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Why I Bought Long-Term Care Insurance in My 20s

Jackie Lam
Personal Finance
two women drink coffee at a café and discuss why buying long-term care insurance in your 20s makes sense

When you're in your 20s and thinking about money matters, your biggest concerns are probably staying on top of your bills, paying off debt and saving up for something fun — like a tropical getaway to Bora Bora. The focus is often the here and now. While I was certainly concerned about all of the above, I also decided to purchase long-term care insurance in my late 20s.

Long-term care insurance can help cover out-of-pocket costs associated with assisted living, nursing-home care or other forms of elderly care. This insurance type can also help with expenses related to certain diseases, chronic disorders and debilitating injuries, including Alzheimer's disease, a stroke or diabetes. Of course, coverage for these diseases varies between long-term care insurance plans.

Most people who purchase long-term care insurance policies are in their late 50s, according to the National Association of Insurance Commissioners. While I was far from the norm, I'm glad I made this decision.

The Benefits of Youth

In the U.S., the current life expectancy is 76.1 years for men and 81.1 years for women, according to the Centers for Disease Control and Prevention. Life expectancy is only projected to increase in the future. So, if I do need long-term care someday, I may need it for a more extended period of time.

I learned about long-term care insurance during a presentation at my last job, and — after talking to a financial representative on the phone to get a quote — I was sold. I was only in my late 20s, so my monthly premium was far less than if I had waited to purchase a policy later in life. The amount I pay each month will never change, and I didn't have to go through a lengthy application process.

So, what's the cost of my long-term care insurance policy? My monthly premium is about $30 per month, but premium costs vary. I did the math and figured that if I keep my coverage for 30 years, it would cost me about $10,800. If I keep my coverage for 40 years, it would be a grand total of about $14,400.

Now, that's certainly not a small chunk of change. But according to the Department of Health and Human Services, the average cost of a home health aide in the U.S. is a little over $20 per hour. If you're looking for a private room in a nursing home, the average cost is just under $8,000 per month — or $96,000 a year.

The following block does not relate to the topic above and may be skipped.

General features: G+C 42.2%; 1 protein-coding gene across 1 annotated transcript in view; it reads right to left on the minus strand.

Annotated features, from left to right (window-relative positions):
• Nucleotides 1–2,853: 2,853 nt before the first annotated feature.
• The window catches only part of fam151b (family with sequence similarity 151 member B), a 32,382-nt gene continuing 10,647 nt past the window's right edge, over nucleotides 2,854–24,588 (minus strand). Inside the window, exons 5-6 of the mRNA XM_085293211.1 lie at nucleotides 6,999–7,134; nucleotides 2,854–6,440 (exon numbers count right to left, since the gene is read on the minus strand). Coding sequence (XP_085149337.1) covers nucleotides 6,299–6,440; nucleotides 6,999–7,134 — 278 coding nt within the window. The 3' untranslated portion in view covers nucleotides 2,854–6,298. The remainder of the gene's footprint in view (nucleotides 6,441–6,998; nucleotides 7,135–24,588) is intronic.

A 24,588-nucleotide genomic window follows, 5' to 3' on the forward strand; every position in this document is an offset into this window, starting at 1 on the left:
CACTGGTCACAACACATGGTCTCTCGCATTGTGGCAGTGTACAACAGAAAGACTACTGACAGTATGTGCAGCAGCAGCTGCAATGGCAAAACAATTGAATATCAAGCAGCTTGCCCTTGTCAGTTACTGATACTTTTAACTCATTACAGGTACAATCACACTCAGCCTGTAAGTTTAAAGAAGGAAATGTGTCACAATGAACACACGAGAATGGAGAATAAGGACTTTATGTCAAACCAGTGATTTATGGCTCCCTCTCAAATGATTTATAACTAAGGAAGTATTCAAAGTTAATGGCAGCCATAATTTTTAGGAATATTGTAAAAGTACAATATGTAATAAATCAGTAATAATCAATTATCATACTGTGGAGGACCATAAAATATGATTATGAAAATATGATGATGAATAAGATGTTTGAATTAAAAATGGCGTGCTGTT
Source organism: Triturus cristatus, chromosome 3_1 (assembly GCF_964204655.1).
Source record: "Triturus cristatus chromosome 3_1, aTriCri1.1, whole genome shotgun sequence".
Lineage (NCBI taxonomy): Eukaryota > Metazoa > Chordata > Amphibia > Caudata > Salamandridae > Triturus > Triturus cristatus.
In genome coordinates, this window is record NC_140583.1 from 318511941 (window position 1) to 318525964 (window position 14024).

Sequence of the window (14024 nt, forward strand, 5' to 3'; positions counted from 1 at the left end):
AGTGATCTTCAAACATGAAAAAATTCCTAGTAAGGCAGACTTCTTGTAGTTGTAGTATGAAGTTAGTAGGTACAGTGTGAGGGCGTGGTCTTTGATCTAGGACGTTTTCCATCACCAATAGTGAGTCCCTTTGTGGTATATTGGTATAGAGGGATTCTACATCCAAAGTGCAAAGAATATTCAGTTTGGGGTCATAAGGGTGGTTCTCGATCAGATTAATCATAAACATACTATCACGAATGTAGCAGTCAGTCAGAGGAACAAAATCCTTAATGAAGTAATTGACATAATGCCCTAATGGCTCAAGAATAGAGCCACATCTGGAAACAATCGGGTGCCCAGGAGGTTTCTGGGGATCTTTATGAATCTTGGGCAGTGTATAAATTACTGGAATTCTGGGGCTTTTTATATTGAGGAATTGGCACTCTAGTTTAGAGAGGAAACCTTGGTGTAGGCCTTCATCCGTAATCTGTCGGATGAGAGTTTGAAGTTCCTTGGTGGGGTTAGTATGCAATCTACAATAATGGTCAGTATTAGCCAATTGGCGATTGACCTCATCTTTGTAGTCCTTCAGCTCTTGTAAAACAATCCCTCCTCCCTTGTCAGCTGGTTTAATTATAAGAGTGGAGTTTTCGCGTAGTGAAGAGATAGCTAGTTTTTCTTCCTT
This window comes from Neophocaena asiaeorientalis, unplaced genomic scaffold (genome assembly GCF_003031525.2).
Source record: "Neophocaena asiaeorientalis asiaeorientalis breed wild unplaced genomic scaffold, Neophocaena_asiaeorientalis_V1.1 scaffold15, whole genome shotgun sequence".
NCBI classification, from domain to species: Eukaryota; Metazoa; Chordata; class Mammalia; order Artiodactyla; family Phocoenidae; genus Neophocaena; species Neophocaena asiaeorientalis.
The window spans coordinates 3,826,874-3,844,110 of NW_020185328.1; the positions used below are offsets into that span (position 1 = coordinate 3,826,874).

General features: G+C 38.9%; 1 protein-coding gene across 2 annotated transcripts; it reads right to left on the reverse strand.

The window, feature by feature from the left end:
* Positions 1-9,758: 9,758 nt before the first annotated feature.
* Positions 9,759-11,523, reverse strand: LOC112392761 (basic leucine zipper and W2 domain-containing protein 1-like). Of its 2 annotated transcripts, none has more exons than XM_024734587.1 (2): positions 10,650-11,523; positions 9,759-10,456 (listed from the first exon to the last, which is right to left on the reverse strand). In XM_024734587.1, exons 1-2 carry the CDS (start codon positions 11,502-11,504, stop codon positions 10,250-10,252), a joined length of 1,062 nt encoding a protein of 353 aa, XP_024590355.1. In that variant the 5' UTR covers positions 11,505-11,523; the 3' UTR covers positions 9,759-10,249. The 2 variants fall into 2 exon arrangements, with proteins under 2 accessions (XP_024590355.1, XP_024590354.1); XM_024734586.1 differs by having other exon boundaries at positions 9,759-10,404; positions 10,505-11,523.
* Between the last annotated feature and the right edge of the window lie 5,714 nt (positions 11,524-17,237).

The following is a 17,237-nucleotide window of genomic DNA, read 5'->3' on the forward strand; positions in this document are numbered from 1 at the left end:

Unfortunately, these costs are expected to increase in the future. But if I ever need long-term care, the insurance would pay for itself in a short period of time.

Caring for My Loved Ones

While I'm single now, if I eventually get married and start a family, I wouldn't want to burden my loved ones with the costs of long-term care. And I would want my loved ones (or a charity of my choice) to receive any money I have in savings or investments someday.

My mother is a nurse who works in convalescent care. So, I witnessed what it's like to be bedridden for long periods of time firsthand. It made me realize at an early age how imminent aging and illness can be. It also made me understand what I would like my standard of living to be if I fall ill and need help with everyday tasks in the future.

Yes, my friends think I'm a little unusual for buying a long-term care insurance policy at such a young age, but that's OK. I know the money I spend on this insurance policy could easily go toward things that improve my quality of life today. While it's quite tempting to spend that money on a subscription box service or a dinner out with friends, I'm looking out for my future self and my loved ones.

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Long-Term Care Insurance

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